Shudokan, because of its physical character, has developed its own unique kata. One set of forms that were developed within the system is the Kyoku forms. There are seven kata in this group, starting with the very basic techniques, and building into long complex form, in a set progression. Originally taught only at the Hombu Dojo (Headquarters School), even the most basic of these kata were reserved for members who held a third-degree black belt or higher. These forms were developed to represent the fighting techniques of the system and were considered secret. Today, the basic Kyoku forms are taught only to brown belt student, and the longer more complex forms are still taught only to black belts. Another unique set of forms created by Shudokan are; Sonshin, Kakashin, and Choshin. These forms are used to develop and concentrate the potential of an individual. As an educator, Toyama believed his system should not stagnate. This intention was built into the system to allow for its continued growth of both the individual and style.

*This account is edited information that has been provided by Shihan Walter Todd (the American Shudokan Association), and the East Asian Cultural Institute.

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Puget Sound Area
Emerald City Karate

Address: 8314 Greenwood Ave. N
Seattle, WA 98103
Telephone: 206.437.3932
Website: www.emeraldcitykarate.com
Sensei Tobey Stansbury

Evergreen Karate

Address: 10121 Main St.
Bothell, WA 98011
Telephone: 425.486.4105
Website: www.evergreenkarate.com
Sensei Rachel Lyon

Karate West

Address: 5828 221st Place SE
Issaquah, WA 98027
Telephone: 425.391.4444
Website: www.karatewest.com
Sensei Randy Holeman

Karate West @ Mercer Island

Address: 8451 SE 68th St.
Mercer Island, WA 98040
Telephone: 206.232.4477
Website: www.karatewest.com
Sensei Randy Holeman

Mt. Si School of Karate

Address: Si View Community Center
400 SE Orchard Dr.
North Bend, WA 98045
Cell phone: 425.281.0889
Sensei Michael Morris

Portland Vancouver Area
Shudokan Karate of Portland

Address: Eastside Athletic Club
4406 SE Boardman
Milwaukie, OR 97267
Telephone: 503.491.3241
Sensei Reed Secunda

Vancouver Shudokan Academy

Address: Vancouver, WA
Instructors Sensei’s Andrew & Dawn Evert

Southwest Oregon Area
The Family Karate Center

Address: 577 River Rd.
Eugene, OR 97405
Telephone: 541.344.5288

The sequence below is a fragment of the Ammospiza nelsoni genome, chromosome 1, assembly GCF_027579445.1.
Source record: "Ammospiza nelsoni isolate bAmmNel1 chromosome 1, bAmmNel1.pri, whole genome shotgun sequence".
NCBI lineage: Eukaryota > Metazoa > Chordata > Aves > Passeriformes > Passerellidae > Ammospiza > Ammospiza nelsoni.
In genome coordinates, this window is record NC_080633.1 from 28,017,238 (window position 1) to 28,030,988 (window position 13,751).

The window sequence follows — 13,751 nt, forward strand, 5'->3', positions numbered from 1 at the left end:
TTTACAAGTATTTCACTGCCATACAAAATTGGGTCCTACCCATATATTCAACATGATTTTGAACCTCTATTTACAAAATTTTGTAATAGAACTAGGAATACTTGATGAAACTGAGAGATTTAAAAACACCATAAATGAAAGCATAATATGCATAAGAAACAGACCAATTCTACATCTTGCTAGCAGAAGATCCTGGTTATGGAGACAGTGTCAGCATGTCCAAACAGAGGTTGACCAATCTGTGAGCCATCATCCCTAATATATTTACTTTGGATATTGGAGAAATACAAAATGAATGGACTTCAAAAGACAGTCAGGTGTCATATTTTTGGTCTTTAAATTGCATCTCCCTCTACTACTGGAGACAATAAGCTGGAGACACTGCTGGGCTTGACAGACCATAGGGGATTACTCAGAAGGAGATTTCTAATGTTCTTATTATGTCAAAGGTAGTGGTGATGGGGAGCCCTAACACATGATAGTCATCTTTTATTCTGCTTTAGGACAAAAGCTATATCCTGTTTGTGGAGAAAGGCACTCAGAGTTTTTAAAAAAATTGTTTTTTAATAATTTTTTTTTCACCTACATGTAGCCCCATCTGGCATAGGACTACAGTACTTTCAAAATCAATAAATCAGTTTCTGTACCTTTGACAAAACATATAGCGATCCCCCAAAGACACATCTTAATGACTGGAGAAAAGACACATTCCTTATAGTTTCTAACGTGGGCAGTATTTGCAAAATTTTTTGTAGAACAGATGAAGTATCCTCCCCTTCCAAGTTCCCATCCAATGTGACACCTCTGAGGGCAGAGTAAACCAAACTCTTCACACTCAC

Sensei Elida Roy

North Central Washington
Wenatchee School of Karate

Address: 1517 N. Miller
Wenatchee, WA 98801
Telephone: 509.663.6389
Website: www.wenatcheekarate.com
Sensei’s Kari Erickson and Dave O’Connor
Address also at Wenatchee Valley College

South Central Washington
Yakima School of Karate

Address: 13 N. 7th Ave.
Yakima, WA 98902
Telephone: 509.457.5462
Website: www.yakimakarate.com
Sensei Morris Mack

Central Washington School of Karate

Address: 314 N. Pine
Ellensburg, WA 98926
Telephone: 509.925.1091
Website: www.cwskarate.com

Southeast Washington Area
Central Basin School of Karate

Address: 830 Main St.
Othello, WA
Telephone: 509.488.2131
Sensei Terry Stone

Moses Lake School of Karate

Address: 4359 Airway Drive
Moses Lake, WA 98837
Telephone: 509.488.2131
Sensei Terry Stone

The Karate Center

Address: 413 S. 9th Ave
Walla Walla, WA 99362
Telephone: 509.529.8809
Sensei Dave Lybbert

Trinity Martial Arts Academy

Address: 1405 Goethals Drive
Richland, WA 99352
Telephone: 509.308.6046
Website: www.tmaakarate.com
Sensei’s Michael & Sarah Franco

Northeast Oregon
Trinity Martial Arts Academy of Hermiston

Address: 1055 N. 1st Place Ste. K
Hermiston, OR. 97838
Telephone: 509-308-6046
Website: www.tmaakarate2.com
Sensei Mike Franco

Central Idaho
Martial Arts America

Address: 519 Thain Rd.
Lewiston, ID 83501
Telephone: 208.798.8324
Website: www.lewistonmartialarts.com
Sensei Frank Arnett

Southern Idaho
Nampa School of Karate

Address: 203 5th Ave. S
Nampa, ID 83686
Telephone: 208.899.9286
Website: www.nampaschoolofkarate.com
Sensei Ben Kincheloe

Treasure Valley School of Karate

Address: 911 N. Meridian Rd.
Meridian, ID 83642
Telephone: 208.283.4051
Website: www.boisekaratedo.org
Sensei’s Jim & Vanesa Perkins

Central Illinois

Coming Soon!
Chicago, IL

Central Kentucky
Kentucky Shudokan Club

Address: Twin Pines Christian Church
1139 Tanbark Rd.
Lexington, KY 40515
Telephone: 859-229-8655
Website: kyshudokan.wordpress.com
Email: [email protected]
Sensei Jeremy T. Hanke